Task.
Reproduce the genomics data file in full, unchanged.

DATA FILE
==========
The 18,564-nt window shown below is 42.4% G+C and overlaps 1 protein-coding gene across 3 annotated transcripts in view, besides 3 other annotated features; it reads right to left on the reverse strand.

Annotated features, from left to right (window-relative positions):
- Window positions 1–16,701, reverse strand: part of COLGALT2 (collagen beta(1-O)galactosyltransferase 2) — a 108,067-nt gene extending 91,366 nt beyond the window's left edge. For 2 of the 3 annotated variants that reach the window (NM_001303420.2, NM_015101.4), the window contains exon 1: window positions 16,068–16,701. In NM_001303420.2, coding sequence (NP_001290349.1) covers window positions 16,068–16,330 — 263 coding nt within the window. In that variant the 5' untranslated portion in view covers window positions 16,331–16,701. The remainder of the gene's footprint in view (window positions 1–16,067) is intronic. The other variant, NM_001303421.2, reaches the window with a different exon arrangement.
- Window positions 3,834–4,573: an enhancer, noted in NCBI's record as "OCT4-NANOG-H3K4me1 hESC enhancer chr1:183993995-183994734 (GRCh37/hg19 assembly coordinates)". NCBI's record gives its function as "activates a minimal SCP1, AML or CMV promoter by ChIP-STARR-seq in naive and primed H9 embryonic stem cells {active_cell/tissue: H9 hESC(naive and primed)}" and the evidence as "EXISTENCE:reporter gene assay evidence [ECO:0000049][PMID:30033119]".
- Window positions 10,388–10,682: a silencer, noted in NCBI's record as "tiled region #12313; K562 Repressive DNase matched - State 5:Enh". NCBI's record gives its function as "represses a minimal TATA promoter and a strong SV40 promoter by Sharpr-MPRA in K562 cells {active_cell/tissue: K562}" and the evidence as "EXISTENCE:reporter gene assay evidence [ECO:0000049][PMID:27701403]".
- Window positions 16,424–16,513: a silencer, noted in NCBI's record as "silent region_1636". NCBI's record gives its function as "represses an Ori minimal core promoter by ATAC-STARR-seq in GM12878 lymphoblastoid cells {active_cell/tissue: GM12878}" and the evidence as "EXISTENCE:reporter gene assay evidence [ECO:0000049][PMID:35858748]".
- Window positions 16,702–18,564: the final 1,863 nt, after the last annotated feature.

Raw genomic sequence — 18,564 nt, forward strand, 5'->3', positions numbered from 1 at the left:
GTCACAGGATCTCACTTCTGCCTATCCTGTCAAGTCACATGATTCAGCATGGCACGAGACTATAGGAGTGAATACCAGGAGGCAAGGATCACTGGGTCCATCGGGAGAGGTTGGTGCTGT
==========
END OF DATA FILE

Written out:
The 18,564-nt window shown below is 42.4% G+C and overlaps 1 protein-coding gene across 3 annotated transcripts in view, besides 3 other annotated features; it reads right to left on the reverse strand.

Annotated features, from left to right (window-relative positions):
- Window positions 1–16,701, reverse strand: part of COLGALT2 (collagen beta(1-O)galactosyltransferase 2) — a 108,067-nt gene extending 91,366 nt beyond the window's left edge. For 2 of the 3 annotated variants that reach the window (NM_001303420.2, NM_015101.4), the window contains exon 1: window positions 16,068–16,701. In NM_001303420.2, coding sequence (NP_001290349.1) covers window positions 16,068–16,330 — 263 coding nt within the window. In that variant the 5' untranslated portion in view covers window positions 16,331–16,701. The remainder of the gene's footprint in view (window positions 1–16,067) is intronic. The other variant, NM_001303421.2, reaches the window with a different exon arrangement.
- Window positions 3,834–4,573: an enhancer, noted in NCBI's record as "OCT4-NANOG-H3K4me1 hESC enhancer chr1:183993995-183994734 (GRCh37/hg19 assembly coordinates)". NCBI's record gives its function as "activates a minimal SCP1, AML or CMV promoter by ChIP-STARR-seq in naive and primed H9 embryonic stem cells {active_cell/tissue: H9 hESC(naive and primed)}" and the evidence as "EXISTENCE:reporter gene assay evidence [ECO:0000049][PMID:30033119]".
- Window positions 10,388–10,682: a silencer, noted in NCBI's record as "tiled region #12313; K562 Repressive DNase matched - State 5:Enh". NCBI's record gives its function as "represses a minimal TATA promoter and a strong SV40 promoter by Sharpr-MPRA in K562 cells {active_cell/tissue: K562}" and the evidence as "EXISTENCE:reporter gene assay evidence [ECO:0000049][PMID:27701403]".
- Window positions 16,424–16,513: a silencer, noted in NCBI's record as "silent region_1636". NCBI's record gives its function as "represses an Ori minimal core promoter by ATAC-STARR-seq in GM12878 lymphoblastoid cells {active_cell/tissue: GM12878}" and the evidence as "EXISTENCE:reporter gene assay evidence [ECO:0000049][PMID:35858748]".
- Window positions 16,702–18,564: the final 1,863 nt, after the last annotated feature.

Raw genomic sequence — 18,564 nt, forward strand, 5'->3', positions numbered from 1 at the left:
GTCACAGGATCTCACTTCTGCCTATCCTGTCAAGTCACATGATTCAGCATGGCACGAGACTATAGGAGTGAATACCAGGAGGCAAGGATCACTGGGTCCATCGGGAGAGGTTGGTGCTGT